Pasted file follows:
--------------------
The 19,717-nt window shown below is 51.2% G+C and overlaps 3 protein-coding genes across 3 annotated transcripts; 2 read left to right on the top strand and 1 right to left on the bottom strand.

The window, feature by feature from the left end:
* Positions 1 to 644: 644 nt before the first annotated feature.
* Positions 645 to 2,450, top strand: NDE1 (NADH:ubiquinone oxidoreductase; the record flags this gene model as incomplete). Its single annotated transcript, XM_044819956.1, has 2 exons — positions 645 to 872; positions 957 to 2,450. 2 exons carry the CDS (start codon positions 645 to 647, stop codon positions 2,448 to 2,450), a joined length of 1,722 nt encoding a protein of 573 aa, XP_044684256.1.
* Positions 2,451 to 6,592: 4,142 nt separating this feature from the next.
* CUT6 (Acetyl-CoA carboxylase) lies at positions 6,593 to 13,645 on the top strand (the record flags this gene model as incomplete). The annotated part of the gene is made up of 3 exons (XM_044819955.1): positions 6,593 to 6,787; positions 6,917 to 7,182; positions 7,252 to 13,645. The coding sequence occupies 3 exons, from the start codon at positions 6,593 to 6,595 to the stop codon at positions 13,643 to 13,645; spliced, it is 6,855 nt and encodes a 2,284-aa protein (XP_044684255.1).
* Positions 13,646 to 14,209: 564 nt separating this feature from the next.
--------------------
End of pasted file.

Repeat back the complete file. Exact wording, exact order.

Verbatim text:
The 19,717-nt window shown below is 51.2% G+C and overlaps 3 protein-coding genes across 3 annotated transcripts; 2 read left to right on the top strand and 1 right to left on the bottom strand.

The window, feature by feature from the left end:
* Positions 1 to 644: 644 nt before the first annotated feature.
* Positions 645 to 2,450, top strand: NDE1 (NADH:ubiquinone oxidoreductase; the record flags this gene model as incomplete). Its single annotated transcript, XM_044819956.1, has 2 exons — positions 645 to 872; positions 957 to 2,450. 2 exons carry the CDS (start codon positions 645 to 647, stop codon positions 2,448 to 2,450), a joined length of 1,722 nt encoding a protein of 573 aa, XP_044684256.1.
* Positions 2,451 to 6,592: 4,142 nt separating this feature from the next.
* CUT6 (Acetyl-CoA carboxylase) lies at positions 6,593 to 13,645 on the top strand (the record flags this gene model as incomplete). The annotated part of the gene is made up of 3 exons (XM_044819955.1): positions 6,593 to 6,787; positions 6,917 to 7,182; positions 7,252 to 13,645. The coding sequence occupies 3 exons, from the start codon at positions 6,593 to 6,595 to the stop codon at positions 13,643 to 13,645; spliced, it is 6,855 nt and encodes a 2,284-aa protein (XP_044684255.1).
* Positions 13,646 to 14,209: 564 nt separating this feature from the next.